Anyone familiar with my work knows that my poetry isn’t afraid to face darkness and dysfunction. When I wrote the poem, My Dark Horses, it instantly felt like I hit upon a theme central to the collection, so it wasn’t long after that I wanted to make it the title poem. I love the symbolism that the title portrays, and I feel that it prepares the reader for what’s to come.
Many of your poems have the subtitle of After Rimbaud. What is the significance of this?
During a wonderful residency in France, I started working on new book of poems that engage with and respond to Rimbaud’s collection, Illuminations. My translation of certain lines in Rimbaud’s work inspired a whole new series of ideas for me. At first, I thought this work would be part of a separate collection, but I found the ideas were grappling with similar themes as the poems in My Dark Horses. As I look at them now, I’m pleased with the different aesthetic that they bring to the book. I still hope to compile a collection made up exclusively of Rimbaud response poems.
Many of the poems contain references to classical music, whether it’s about classical instruments or specific pieces. How much of an influence has classical music had on your poetry? Do you think that music in important in writing poetry?
Music was everywhere during my childhood. My mother, father, sister and brother are all professional classical musicians, and a typical dinner conversation usually centered on the Bach Double Concerto, or the final movement of a Paganini piece. All three of us children were required to take classical music lessons. While my sister and brother quickly emerged as virtuoso talents, I found myself working twice as hard yet progressing at half their speed – so I convinced my parents to let me quit music lessons. This was a huge relief, but being the only non-musician in the family meant I was often left out of family discussions and music-centered events. I don’t think any of this was purposeful on the part of my family, they were all just infatuated with classical music, and I had other interests. Looking back on it now, I think this time was really when my poetic sensibility began to develop. I spent a lot of time alone, taking long walks or lying under the piano and observing the family practice sessions. These early observations stayed imprinted in my mind and later found their way into my poems.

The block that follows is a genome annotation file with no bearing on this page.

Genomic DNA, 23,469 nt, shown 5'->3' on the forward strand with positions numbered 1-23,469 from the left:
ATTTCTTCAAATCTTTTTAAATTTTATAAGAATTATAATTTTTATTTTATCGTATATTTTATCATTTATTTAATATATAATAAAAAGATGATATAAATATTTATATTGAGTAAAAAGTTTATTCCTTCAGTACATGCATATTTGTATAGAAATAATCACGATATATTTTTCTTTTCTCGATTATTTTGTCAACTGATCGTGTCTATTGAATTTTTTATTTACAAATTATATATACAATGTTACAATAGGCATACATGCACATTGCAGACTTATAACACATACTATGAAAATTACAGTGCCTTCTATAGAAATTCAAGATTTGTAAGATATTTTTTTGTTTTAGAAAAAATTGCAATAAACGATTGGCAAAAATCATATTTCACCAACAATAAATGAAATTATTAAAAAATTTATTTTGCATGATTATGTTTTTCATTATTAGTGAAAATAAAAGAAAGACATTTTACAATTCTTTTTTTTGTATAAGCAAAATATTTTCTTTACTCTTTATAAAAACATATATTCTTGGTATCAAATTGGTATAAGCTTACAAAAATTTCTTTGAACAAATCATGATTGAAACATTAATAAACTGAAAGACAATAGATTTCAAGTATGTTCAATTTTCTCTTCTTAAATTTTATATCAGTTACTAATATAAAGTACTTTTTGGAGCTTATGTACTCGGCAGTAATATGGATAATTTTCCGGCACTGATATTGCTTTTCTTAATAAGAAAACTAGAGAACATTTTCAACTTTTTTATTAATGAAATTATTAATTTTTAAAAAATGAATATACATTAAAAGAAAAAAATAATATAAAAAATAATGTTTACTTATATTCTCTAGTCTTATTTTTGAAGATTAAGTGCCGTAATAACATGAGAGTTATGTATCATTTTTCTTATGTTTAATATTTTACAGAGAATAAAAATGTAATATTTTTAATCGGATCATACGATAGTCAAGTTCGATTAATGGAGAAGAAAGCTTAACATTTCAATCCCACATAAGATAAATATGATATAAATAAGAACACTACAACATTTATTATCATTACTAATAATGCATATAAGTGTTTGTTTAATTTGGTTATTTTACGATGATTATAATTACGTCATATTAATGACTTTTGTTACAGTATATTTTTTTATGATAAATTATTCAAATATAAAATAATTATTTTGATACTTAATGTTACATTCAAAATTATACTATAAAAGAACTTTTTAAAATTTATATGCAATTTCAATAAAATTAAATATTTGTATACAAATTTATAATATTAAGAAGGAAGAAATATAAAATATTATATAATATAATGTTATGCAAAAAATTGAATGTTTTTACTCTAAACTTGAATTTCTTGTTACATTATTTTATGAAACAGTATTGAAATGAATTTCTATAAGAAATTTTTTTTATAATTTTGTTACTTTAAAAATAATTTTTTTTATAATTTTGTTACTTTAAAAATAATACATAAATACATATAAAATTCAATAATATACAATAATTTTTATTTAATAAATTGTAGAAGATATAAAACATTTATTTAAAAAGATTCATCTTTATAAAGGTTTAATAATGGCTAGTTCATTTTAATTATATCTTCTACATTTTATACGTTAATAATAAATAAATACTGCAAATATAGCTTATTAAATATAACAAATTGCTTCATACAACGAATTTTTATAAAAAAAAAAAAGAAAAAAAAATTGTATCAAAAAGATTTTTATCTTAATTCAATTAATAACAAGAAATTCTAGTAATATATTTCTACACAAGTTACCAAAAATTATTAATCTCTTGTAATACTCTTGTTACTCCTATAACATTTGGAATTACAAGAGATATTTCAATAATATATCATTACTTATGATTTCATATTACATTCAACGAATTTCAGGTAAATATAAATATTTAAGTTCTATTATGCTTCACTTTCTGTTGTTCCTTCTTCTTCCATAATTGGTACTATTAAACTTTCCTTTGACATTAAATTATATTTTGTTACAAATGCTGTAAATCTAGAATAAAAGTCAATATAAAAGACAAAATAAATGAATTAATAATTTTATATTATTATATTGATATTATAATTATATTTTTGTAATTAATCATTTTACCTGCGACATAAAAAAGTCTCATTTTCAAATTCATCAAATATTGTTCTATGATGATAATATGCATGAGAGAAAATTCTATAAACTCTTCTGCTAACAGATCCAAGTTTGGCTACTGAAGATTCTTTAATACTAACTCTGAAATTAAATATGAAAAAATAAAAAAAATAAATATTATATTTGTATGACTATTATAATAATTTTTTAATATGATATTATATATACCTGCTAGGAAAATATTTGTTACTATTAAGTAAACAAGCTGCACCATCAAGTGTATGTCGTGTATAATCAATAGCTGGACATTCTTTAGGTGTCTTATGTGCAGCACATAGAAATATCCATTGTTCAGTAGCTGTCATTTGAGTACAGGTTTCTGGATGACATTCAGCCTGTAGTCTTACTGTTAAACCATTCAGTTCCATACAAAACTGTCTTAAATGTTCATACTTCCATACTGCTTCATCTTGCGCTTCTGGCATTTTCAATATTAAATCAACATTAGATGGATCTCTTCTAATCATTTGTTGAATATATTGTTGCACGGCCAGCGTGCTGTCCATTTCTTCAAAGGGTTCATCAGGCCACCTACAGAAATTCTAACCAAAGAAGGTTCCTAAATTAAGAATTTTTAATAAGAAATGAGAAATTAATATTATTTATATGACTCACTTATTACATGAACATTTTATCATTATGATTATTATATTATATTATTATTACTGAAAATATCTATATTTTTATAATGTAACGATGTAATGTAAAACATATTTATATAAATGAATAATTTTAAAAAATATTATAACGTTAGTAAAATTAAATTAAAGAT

To your second question, Duke Ellington said it best: “it don’t mean a thing if it ain’t got that swing.” I think music is the single most important element in writing good poems. In my mind, poetry exists somewhere in between music and prose. Good poetry is pleasing to the ear, and therefore, the music is part of the meaning of the poem. This is also why I love reading metrical poetry, and why I’m working on mastering the craft myself. Without music, I feel that a poem is just prose organized in a different way.
Family appears to be the main theme running throughout the collection. What has drawn you to write about family in your poetry?